A letter from Mickey Bazelon {Aug. 11} complaining about bicyclists' lack of bells to warn pedestrians argued that the D.C. government should require them to have bells on their bikes.

D.C. law already requires that bells be used. In fact, bicycles cannot be ridden in the District unless they are registered, and they can't be registered until they have a working bell or horn. In addition, the brakes must be in working order, and the bicycle must have a light and a rear reflector. There is also a law prohibiting bicyclists from riding on sidewalks in the central business district. In this area, riding on sidewalks is allowed only where the sidewalk is posted as a bike route.

Legislation introduced by Nadine Winter is aimed at "commercial bicycle operators" (including couriers), who constitute a large percentage of downtown cyclists during workday hours. It asks that couriers be required to be licensed, which would entail 1) a $50 yearly fee, 2) successful completion of a safety training program and 3) carrying an identifying tag easily visible on the bicycle and a photo ID. This would enable people to report a courier in the event that he did disregard the law.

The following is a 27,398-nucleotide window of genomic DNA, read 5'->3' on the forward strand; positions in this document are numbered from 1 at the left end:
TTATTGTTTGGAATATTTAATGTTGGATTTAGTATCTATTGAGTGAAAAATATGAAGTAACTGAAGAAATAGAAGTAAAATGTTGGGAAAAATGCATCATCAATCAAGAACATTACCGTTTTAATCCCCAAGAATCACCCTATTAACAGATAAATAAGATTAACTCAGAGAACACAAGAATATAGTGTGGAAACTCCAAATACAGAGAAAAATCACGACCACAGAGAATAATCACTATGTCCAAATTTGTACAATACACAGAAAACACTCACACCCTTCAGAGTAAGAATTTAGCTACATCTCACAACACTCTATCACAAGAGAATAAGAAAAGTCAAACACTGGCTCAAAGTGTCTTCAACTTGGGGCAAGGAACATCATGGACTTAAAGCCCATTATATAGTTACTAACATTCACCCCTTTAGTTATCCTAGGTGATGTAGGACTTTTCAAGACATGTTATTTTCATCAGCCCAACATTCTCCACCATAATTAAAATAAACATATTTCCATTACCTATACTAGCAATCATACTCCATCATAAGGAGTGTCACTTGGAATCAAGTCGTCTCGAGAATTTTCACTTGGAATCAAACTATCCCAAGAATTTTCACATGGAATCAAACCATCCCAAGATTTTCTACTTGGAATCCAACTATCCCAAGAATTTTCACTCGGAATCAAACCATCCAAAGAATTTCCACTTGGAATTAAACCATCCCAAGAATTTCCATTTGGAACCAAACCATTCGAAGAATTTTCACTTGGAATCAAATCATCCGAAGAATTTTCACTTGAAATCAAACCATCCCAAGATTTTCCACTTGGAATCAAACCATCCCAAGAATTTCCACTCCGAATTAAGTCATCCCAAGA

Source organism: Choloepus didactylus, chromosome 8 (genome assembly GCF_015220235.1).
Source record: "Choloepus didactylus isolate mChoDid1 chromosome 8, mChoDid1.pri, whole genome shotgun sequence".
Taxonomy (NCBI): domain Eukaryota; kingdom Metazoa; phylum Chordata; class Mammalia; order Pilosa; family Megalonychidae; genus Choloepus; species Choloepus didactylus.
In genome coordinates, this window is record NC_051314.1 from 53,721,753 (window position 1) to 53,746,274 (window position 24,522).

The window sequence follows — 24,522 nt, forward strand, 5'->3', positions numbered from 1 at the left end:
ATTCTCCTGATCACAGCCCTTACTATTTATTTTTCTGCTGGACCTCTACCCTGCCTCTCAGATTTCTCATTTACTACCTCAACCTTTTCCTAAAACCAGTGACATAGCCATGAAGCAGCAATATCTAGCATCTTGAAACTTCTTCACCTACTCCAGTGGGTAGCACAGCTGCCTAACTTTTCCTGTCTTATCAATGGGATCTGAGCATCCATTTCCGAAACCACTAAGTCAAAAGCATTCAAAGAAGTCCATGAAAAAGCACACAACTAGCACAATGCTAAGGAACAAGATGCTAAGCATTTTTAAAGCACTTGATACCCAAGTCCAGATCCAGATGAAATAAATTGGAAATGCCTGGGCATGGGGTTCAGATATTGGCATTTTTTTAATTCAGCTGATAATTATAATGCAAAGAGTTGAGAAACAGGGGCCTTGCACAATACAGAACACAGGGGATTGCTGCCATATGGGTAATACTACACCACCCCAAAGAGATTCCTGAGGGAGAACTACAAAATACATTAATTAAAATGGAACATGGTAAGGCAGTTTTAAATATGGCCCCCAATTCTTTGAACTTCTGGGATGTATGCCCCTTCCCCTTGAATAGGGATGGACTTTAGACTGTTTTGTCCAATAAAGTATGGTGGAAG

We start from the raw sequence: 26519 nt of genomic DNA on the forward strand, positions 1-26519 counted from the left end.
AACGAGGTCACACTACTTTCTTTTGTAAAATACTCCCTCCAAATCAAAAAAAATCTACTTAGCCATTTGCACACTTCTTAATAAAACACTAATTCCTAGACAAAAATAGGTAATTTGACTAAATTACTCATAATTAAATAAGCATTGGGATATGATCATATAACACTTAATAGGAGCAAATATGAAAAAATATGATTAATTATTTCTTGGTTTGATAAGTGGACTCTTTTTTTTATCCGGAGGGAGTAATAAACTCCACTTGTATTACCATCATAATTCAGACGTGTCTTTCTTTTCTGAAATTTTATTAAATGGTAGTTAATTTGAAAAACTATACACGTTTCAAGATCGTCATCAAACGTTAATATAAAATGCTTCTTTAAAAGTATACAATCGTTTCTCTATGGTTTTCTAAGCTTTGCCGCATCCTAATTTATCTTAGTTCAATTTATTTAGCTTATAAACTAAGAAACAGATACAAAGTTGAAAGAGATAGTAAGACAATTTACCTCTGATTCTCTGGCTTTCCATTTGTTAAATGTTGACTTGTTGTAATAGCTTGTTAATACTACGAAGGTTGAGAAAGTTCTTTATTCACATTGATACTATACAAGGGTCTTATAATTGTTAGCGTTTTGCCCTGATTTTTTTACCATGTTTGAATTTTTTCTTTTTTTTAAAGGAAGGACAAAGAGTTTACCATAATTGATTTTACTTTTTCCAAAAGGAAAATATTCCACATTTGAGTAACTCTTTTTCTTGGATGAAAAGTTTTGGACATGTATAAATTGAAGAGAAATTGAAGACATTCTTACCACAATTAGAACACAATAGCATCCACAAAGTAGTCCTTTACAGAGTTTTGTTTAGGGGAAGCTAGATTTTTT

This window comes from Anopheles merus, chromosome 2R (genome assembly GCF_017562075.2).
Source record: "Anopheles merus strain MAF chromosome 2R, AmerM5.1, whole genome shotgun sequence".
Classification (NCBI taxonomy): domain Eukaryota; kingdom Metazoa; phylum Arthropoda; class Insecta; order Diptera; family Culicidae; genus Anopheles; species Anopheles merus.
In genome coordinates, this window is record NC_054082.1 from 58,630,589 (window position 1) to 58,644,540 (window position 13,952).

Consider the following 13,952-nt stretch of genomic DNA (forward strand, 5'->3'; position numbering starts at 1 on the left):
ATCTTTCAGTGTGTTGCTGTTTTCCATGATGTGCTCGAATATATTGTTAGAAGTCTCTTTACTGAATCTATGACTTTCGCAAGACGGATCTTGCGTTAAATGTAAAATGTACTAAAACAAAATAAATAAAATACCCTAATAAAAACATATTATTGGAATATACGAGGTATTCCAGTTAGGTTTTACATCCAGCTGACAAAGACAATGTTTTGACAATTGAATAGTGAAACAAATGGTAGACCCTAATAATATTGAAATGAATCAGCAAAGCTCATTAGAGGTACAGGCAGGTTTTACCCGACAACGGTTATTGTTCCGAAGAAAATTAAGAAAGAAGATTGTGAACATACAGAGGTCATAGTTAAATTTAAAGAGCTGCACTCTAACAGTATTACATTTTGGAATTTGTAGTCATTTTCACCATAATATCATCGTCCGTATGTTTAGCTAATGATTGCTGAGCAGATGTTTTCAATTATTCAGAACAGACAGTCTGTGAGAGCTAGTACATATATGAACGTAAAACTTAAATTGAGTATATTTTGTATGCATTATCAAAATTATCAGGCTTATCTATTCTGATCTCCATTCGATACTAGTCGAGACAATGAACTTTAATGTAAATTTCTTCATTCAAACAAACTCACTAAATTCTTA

However, there is another side to the bicycling issue, and that is the feeling shared by Mickey Bazelon and others that bicyclists do not belong on the paths and trails used by walkers and joggers in the Washington area. There are many law-abiding bicyclists, including thousands who bicycle to work and use the many bike paths for recreation, who are quite aware of the need to warn walkers of their intentions and do so in a respectful manner. I don't believe these bicyclists should be penalized for the behavior of those who choose to break the law.

LISA GURNEY

Executive Director

Washington Area Bicyclist Association

Washington